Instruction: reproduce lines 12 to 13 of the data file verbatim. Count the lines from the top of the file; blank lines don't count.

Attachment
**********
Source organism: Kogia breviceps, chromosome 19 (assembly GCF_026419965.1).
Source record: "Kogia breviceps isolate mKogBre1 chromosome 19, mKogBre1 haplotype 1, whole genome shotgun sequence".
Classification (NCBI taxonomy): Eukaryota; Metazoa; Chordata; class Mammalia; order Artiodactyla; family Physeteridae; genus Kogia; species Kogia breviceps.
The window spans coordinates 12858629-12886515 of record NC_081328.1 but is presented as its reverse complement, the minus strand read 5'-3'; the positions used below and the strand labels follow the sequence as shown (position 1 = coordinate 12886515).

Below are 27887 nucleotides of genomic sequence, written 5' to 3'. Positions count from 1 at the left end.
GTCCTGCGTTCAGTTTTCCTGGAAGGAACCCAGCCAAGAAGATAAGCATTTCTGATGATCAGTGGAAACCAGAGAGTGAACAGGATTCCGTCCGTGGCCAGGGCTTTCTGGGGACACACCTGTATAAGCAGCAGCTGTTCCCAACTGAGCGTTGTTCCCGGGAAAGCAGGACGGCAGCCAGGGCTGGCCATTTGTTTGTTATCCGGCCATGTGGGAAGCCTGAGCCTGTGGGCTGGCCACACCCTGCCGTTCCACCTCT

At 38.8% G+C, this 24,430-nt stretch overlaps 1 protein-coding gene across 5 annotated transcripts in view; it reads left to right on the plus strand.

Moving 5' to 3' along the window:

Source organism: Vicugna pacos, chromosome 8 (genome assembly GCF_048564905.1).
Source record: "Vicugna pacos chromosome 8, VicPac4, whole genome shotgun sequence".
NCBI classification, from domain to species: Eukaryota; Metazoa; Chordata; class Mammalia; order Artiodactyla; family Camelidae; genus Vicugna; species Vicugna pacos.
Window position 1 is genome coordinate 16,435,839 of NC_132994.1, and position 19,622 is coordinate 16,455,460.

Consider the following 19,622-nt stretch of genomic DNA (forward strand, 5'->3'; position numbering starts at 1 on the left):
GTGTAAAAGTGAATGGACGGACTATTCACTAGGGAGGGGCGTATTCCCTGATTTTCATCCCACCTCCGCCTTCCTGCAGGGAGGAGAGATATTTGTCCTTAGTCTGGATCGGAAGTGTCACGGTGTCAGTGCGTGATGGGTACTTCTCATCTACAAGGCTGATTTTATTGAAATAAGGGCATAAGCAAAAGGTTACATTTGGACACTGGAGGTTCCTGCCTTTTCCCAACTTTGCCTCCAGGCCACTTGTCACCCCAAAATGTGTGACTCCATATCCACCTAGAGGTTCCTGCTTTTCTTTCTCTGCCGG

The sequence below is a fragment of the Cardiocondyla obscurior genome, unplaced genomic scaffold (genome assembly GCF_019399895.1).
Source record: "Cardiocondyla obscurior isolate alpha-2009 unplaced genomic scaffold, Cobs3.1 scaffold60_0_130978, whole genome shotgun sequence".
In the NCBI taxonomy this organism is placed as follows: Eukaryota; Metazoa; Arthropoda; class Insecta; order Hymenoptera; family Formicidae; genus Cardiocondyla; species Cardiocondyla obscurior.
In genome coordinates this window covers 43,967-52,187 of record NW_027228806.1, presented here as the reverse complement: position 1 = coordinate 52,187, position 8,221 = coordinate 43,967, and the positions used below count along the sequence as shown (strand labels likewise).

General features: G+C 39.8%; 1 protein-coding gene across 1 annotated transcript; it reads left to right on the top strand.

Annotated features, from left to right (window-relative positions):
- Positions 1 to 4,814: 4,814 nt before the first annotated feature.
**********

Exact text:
Window position 1 is genome coordinate 16,435,839 of NC_132994.1, and position 19,622 is coordinate 16,455,460.

Consider the following 19,622-nt stretch of genomic DNA (forward strand, 5'->3'; position numbering starts at 1 on the left):